DeLisle Worrell, the Governor of the Central Bank of Barbados, recently took a controversial decision to not invite The Nation newspaper to any events at the state institution. The move was in reaction to a report in the island's leading daily that the Central Bank had decided to lay off staff.
Unsurprisingly, the ban was initially reported in the Barbados Nation, in a story which quoted the Central Bank Governor:
Consequent upon the lack of professional integrity manifest in the Nation’s Front Page headline of Thursday, May 8, you should be aware that Nation/Sun staff will not be invited to any future Press conference or media event hosted by myself as Governor of the Central Bank.
Wesley Gibbings, head of the Association of Caribbean Mediaworkers (ACM) questioned the basis upon which Governor Worrell made this decision:
is the central bank of #barbados the private property of its governor? http://t.co/NDUtnCrj8J
— Wesley Gibbings (@wgibbings) May 11, 2014
The blog Barbados Free Press was also very critical of this decision:
Central Bank Governor, Dr. DeLisle Worrell, took issue with a story about the central bank as published in The Nation. So does he ask the paper for space to present his thoughts to the citizens? Does he demand an apology, retraction or correction? Does he write an article to be published in the media or on the bank’s website?
Nope… he bans Nation journalists from all bank events.
A few days later, the Central Bank released a statement affirming its commitment to a free press and insisting that The Nation had not been banned:
The Central Bank of Barbados respects and embraces freedom of the press and the importance of the dissemination of timely and accurate information and as such has not banned the Nation Corporation.
The front page of the Sunday Sun of May 11, 2014, carried the headline ‘Cut Off’. The Bank assures media practitioners in Barbados as well as the public at large that it will continue to keep all media houses fully abreast of all developments on economic and other pertinent matters which fall under its purview, including the Nation Publishing Company, as is normal.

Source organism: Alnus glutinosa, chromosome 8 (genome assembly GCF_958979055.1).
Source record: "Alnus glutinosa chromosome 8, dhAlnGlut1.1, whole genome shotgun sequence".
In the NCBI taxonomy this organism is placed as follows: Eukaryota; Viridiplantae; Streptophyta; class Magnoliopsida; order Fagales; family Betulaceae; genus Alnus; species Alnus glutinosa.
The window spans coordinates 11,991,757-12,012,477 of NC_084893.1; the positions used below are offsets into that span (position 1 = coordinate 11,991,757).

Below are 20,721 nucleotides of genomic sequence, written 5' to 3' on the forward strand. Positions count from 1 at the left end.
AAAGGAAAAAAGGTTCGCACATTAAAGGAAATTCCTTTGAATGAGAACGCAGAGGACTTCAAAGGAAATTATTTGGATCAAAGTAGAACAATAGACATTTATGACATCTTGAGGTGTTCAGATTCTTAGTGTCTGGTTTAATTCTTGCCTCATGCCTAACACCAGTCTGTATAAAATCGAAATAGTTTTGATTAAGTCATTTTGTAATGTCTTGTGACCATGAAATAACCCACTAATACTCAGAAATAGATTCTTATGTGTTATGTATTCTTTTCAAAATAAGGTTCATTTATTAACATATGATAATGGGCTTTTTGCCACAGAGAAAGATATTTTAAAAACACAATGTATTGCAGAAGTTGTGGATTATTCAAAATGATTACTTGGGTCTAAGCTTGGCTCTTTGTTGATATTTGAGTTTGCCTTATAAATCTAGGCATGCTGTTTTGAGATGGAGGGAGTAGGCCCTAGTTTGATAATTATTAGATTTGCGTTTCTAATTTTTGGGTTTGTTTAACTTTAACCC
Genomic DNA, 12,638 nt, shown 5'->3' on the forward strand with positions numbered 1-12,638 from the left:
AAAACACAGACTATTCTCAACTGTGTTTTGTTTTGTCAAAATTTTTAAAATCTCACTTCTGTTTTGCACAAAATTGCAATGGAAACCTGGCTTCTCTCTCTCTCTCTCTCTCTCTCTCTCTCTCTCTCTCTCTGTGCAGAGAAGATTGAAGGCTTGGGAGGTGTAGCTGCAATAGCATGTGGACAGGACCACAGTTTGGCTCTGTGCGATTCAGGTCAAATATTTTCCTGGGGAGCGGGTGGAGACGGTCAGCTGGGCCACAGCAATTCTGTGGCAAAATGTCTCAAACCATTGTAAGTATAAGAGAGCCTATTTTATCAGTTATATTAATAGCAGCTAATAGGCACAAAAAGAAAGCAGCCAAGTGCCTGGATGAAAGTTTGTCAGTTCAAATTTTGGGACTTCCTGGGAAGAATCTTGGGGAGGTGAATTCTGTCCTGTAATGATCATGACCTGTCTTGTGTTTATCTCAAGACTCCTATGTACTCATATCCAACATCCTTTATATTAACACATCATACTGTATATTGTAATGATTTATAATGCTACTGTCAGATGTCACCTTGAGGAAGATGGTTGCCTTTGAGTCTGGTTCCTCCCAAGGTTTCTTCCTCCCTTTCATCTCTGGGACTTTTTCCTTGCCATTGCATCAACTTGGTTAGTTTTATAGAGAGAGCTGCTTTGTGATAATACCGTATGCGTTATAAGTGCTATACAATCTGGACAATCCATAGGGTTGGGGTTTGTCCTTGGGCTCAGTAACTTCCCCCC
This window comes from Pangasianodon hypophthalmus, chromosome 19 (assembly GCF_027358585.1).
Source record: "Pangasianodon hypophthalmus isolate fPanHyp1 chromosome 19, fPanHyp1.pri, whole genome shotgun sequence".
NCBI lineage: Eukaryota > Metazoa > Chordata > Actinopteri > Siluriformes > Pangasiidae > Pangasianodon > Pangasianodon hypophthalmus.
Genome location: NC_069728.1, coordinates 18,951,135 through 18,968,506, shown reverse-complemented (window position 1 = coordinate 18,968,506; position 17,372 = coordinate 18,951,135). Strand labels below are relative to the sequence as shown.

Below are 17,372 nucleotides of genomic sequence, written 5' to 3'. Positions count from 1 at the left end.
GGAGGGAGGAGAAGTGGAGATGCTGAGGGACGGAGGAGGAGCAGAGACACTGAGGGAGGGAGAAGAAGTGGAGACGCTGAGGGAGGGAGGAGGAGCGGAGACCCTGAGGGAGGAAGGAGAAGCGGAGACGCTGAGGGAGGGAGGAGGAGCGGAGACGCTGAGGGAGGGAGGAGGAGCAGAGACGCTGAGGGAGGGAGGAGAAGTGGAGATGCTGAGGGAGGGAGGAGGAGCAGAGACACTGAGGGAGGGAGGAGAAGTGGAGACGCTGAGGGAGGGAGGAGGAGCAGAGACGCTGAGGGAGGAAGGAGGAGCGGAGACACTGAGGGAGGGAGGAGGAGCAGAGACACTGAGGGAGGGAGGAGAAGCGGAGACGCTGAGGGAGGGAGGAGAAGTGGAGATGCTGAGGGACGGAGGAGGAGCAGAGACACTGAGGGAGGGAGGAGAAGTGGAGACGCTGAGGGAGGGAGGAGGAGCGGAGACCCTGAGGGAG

The Nation Publishing Company will receive all Press Releases and other communications issued by the Central Bank, and all media houses and the general public have free access to the Central Bank’s website, where all our statements, reports, data and speeches, and all other publications are posted…
At Bajan Reporter, Ian Bourne was not sure about the implications of this release:
There is no indication in this formal statement if Nation Publishing will be privy to any future events held by CBB. The threats against Barbadian Journalism have only just started; [they] will get more strenuous as the DLP [the Democratic Labour Party, currently in power] try to hold on for a third term and all of their beneficiaries seek to rally defenses against real or imagined threats.
Barbados Free Press was still sceptical of the Central Bank's position…
Unless and until Governor Worrell and the Central Bank invite Nation journalists to media events and answer questions from Nation journalists[…]the Central Bank have declared themselves to be enemies of democracy, transparency and accountability.
…while Barbados Underground criticized the statement from the Central Bank Governor:
One is forced to ask who is running the institution. Why issue a press release to state the obvious? Banning the Nation’s reporters at press conferences OBVIOUSLY prevents that media house from probing the Governor et al as they desire, a tenet of practicing freedom of the press.
BU sides with head of the private sector who commented today that the Central Bank appears to be trying to kill an ant with a hammer (our words). It boggles the mind if the Governor felt so strongly on a matter he could not see the light to issue a warning letter. In any event what we are witnessing on both sides is mediocrity at its best.
In a follow up post, Barbados Underground argued that the issue is symptomatic of a larger problem:
The tantrum thrown by the Governor of the Central Bank, Dr. DeLisle Worrell, is just more clear evidence that the DLP and its political appointees are not serving Barbados. The unbelievable sideshow of issuing a haughty ban on a media house is a distraction from the much more serious issues of Worrell’s unfitness to hold the position he occupies.